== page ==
“There are some people who have the notion that after you’ve gotten natural infection, you will be permanently protected against COVID-19 as if this were measles. Unfortunately, the two viruses are very, very different. The coronavirus protection wanes naturally after a period of time,” Schaffner told Healthline.
Because COVID-19 is caused by a coronavirus, which the type of virus the common cold is also caused by, he said researchers have an understanding of how other coronaviruses behave, which may help understand immunity for COVID-19.
“We all know we can get repeated common colds, and the studies on those viruses indicate that their protection begins to wane after about a year, and of course we can get reinfected down the road,” he said.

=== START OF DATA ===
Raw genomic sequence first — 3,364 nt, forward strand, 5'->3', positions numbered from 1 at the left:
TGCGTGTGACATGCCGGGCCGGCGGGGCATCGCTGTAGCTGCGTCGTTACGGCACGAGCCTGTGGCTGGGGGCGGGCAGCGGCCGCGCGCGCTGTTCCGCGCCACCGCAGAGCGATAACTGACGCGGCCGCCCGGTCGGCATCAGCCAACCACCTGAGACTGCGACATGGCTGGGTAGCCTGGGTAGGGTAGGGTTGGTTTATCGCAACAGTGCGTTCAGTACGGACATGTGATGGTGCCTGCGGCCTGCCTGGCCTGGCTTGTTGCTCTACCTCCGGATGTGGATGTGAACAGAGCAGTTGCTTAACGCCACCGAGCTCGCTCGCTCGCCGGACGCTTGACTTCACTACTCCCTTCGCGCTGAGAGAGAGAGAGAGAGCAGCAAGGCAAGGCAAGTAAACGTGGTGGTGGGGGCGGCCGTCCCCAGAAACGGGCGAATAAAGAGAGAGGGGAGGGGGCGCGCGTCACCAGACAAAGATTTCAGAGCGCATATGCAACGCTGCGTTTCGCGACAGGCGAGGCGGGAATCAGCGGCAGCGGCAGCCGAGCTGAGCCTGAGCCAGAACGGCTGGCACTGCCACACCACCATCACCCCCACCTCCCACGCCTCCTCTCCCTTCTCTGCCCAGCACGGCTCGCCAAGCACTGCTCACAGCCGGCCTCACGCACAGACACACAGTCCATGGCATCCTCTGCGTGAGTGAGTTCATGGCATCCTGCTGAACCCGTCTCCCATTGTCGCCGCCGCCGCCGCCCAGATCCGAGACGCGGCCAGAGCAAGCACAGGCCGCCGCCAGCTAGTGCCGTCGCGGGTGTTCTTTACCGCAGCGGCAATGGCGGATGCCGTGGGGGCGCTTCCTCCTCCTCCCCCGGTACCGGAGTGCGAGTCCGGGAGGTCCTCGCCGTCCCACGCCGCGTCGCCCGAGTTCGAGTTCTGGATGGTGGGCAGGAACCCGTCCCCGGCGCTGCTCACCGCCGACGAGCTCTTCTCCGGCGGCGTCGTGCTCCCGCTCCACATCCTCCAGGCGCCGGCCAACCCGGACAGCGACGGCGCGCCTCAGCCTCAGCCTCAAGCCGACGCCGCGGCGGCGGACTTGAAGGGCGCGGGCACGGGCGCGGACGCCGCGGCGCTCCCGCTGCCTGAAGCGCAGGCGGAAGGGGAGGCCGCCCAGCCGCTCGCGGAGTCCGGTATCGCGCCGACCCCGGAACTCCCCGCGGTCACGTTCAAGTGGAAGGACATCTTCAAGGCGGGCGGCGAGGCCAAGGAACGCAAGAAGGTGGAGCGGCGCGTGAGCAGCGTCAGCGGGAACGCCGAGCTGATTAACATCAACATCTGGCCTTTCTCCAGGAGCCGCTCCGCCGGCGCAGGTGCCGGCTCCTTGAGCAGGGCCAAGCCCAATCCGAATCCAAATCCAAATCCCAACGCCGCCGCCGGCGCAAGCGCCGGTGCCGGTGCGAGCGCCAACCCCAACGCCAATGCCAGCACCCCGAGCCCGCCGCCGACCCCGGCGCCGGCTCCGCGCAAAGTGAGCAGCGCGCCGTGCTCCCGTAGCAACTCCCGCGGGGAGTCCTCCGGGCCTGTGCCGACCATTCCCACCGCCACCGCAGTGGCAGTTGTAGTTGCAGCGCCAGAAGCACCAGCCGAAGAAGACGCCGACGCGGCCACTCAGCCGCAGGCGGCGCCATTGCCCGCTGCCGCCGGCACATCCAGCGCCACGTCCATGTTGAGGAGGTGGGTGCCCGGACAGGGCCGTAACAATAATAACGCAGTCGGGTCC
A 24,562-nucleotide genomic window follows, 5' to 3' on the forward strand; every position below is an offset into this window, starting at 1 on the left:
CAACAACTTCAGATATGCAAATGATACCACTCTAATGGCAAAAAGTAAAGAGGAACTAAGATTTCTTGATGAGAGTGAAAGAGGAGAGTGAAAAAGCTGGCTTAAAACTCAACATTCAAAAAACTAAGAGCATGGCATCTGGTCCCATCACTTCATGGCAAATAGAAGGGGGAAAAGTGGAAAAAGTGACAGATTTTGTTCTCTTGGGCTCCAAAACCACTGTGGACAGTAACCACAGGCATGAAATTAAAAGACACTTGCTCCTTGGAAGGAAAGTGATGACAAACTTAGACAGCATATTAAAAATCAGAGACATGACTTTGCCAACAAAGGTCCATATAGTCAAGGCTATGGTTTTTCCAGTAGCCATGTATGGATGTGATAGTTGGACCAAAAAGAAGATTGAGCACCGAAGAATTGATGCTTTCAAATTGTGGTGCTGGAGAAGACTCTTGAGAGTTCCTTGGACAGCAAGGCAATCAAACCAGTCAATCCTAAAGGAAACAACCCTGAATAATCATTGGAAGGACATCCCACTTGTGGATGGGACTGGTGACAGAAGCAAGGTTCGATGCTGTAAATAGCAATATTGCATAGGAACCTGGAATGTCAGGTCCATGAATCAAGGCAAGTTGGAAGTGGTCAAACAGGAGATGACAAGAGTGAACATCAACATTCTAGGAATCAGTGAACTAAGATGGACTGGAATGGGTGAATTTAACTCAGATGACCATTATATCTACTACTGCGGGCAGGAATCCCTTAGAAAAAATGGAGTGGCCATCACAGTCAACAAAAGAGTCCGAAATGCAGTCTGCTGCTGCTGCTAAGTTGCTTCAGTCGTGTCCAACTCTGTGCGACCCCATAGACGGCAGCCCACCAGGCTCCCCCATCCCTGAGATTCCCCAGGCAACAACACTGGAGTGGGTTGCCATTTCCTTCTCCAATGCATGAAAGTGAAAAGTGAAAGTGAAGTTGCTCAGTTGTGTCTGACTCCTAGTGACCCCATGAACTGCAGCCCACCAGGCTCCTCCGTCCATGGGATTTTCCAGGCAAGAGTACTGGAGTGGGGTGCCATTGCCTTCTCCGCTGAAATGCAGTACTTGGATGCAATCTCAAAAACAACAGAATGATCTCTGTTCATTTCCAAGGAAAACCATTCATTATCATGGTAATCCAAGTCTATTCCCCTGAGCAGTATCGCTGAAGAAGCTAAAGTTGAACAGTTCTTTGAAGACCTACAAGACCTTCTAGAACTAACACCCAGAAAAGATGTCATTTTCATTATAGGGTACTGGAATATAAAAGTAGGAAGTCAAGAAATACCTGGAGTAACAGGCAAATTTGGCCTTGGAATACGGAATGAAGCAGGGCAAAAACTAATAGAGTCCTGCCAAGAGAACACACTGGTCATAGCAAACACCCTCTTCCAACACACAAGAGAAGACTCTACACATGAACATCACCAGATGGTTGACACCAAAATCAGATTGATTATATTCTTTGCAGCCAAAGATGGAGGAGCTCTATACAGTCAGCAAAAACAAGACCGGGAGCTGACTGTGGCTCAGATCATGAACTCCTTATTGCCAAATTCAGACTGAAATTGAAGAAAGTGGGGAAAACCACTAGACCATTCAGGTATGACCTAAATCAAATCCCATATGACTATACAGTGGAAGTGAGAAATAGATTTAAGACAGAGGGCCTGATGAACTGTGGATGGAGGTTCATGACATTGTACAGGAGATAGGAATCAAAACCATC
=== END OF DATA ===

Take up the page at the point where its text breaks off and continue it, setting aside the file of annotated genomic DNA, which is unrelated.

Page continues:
An October 2021 study by the Yale School of Public Health that was published in The Lancet Microbe reported that unvaccinated people should have immunity against reinfection for 3 to 61 months after they get COVID-19, if their community is still experiencing infections from the virus.
The researchers determined their conclusions based on analysis of previously published data on viruses that are similar to SARS-CoV-2, which causes COVID-19.
They concluded that re-acquiring the virus that causes COVID-19 is similar to that of getting the viral infection that causes the common cold from year to year. They note, however, that at this time, during the pandemic, COVID-19 has proven to be much more deadly.
“We know [acquiring] the coronaviruses do not provide long term protection. We don’t expect that the protection from natural infection from COVID is going to be long-term. But we still need more data on this,” said Schaffner.